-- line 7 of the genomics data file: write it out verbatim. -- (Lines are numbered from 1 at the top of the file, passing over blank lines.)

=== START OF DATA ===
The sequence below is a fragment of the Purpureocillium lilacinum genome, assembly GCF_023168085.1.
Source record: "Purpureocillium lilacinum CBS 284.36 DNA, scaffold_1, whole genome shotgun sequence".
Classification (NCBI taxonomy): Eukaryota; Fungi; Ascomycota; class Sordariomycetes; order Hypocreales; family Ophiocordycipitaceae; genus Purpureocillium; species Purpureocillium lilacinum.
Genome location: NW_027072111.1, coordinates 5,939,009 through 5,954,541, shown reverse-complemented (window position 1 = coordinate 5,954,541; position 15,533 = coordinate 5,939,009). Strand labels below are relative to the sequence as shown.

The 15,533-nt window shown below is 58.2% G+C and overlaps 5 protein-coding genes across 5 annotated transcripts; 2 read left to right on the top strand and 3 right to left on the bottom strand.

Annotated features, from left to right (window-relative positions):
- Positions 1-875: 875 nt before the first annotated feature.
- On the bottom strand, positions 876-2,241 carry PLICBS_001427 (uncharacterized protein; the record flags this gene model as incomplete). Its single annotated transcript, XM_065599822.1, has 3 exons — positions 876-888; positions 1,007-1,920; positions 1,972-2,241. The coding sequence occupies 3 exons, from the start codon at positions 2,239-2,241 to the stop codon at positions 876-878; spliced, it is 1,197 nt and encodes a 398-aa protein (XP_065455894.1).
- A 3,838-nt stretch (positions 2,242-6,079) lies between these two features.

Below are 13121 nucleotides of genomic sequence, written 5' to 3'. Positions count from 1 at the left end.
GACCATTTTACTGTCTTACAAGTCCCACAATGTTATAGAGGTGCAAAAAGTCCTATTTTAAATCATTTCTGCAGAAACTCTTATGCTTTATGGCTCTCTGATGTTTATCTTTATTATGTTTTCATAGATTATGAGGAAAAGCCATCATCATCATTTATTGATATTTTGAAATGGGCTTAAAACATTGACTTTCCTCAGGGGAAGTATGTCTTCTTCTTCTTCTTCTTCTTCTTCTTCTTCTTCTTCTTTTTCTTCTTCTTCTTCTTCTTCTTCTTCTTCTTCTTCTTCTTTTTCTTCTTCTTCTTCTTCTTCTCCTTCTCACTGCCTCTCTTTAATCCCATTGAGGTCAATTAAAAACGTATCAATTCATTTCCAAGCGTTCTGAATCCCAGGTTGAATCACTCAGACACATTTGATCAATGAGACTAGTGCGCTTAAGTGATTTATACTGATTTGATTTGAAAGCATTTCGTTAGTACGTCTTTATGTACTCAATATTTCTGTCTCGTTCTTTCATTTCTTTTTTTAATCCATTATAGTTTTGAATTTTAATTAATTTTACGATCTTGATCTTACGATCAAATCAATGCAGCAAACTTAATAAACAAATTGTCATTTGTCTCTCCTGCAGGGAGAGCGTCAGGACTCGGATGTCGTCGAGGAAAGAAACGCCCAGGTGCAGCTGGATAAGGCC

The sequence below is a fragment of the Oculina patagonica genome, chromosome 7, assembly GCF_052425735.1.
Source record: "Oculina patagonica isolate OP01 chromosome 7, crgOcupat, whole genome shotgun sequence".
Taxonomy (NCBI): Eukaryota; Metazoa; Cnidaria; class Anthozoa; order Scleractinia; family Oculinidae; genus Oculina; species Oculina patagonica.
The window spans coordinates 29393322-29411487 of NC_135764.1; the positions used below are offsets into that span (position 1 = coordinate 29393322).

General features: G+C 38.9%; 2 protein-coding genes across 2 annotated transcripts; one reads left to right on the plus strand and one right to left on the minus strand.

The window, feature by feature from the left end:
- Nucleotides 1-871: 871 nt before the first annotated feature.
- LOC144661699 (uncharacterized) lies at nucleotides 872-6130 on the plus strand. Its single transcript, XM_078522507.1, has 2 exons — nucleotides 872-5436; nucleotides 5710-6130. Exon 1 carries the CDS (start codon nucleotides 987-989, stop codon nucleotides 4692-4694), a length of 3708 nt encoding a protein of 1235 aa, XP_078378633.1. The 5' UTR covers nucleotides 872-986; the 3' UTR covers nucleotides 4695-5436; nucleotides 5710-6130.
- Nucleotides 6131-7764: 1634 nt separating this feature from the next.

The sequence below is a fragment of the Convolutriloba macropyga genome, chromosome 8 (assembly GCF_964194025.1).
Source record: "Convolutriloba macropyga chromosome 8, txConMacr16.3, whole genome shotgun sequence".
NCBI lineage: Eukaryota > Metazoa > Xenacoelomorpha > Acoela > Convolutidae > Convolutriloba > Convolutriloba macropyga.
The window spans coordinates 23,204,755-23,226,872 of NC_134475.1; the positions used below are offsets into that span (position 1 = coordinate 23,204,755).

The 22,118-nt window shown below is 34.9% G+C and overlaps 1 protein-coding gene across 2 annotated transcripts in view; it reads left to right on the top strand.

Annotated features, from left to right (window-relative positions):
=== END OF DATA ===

- Positions 1-875: 875 nt before the first annotated feature.